Cooking Rabbit: Recipes and Tips
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Cooked rabbit is extremely popular in Canadian, French and other European cuisines because of the animal’s small size. It’s a common backyard meat source, like chicken, and it’s easy to trap wild.
How to find rabbit meat
Domestic rabbit will always be best when sourced locally from a sustainable and humane farm. Use Local Harvest to find rabbit meat for sale in your area. If you find that no one locally is raising it, look in the freezer section of your supermarket. A national brand — Pel-Freez — sells fryer-broilers; I also found a plain-wrap version in my local market. The cost was around $15 for a whole, frozen rabbit.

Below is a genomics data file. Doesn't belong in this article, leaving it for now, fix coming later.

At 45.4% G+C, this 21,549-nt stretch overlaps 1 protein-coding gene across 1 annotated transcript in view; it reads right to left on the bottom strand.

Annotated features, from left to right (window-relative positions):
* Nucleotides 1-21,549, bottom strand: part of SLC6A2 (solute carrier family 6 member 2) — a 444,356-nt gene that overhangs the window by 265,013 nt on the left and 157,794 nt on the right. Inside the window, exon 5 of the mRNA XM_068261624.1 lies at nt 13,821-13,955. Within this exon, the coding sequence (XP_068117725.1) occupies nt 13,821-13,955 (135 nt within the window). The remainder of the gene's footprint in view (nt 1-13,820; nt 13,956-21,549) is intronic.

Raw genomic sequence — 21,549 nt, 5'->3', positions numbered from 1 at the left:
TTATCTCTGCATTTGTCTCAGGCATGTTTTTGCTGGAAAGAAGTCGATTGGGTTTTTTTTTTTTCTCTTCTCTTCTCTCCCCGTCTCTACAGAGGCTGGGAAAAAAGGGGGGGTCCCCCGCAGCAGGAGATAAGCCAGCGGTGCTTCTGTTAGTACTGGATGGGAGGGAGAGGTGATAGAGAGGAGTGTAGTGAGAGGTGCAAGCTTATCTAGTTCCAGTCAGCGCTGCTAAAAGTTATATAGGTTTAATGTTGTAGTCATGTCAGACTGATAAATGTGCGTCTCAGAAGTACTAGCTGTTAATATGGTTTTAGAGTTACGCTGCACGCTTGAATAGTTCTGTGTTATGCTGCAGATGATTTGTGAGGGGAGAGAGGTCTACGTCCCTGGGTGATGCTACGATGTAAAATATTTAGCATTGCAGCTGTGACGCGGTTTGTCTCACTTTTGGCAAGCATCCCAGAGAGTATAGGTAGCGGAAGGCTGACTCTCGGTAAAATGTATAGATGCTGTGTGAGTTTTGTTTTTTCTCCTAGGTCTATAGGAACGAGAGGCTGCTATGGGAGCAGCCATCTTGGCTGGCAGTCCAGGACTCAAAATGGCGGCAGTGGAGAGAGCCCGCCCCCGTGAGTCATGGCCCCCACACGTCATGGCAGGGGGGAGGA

Prepare rabbit meat for cooking
If you obtained a frozen rabbit, defrost it overnight in the refrigerator (a whole rabbit will take 12 to 16 hours; pieces will take 4 to 9 hours). If you don’t have that kind of time, place the frozen rabbit in a plastic bag and immerse it in cold water. Rinse it under cold water and pat dry.
Familiarize yourself with how to cut up the carcass; the usual cutting pattern involves the two hind legs, the two front legs, the shoulders, and the saddle, split in two. Sharp kitchen shears or a meat cleaver work perfectly for the job. Once you have the rabbit cut into sections, you’re ready to start cooking.
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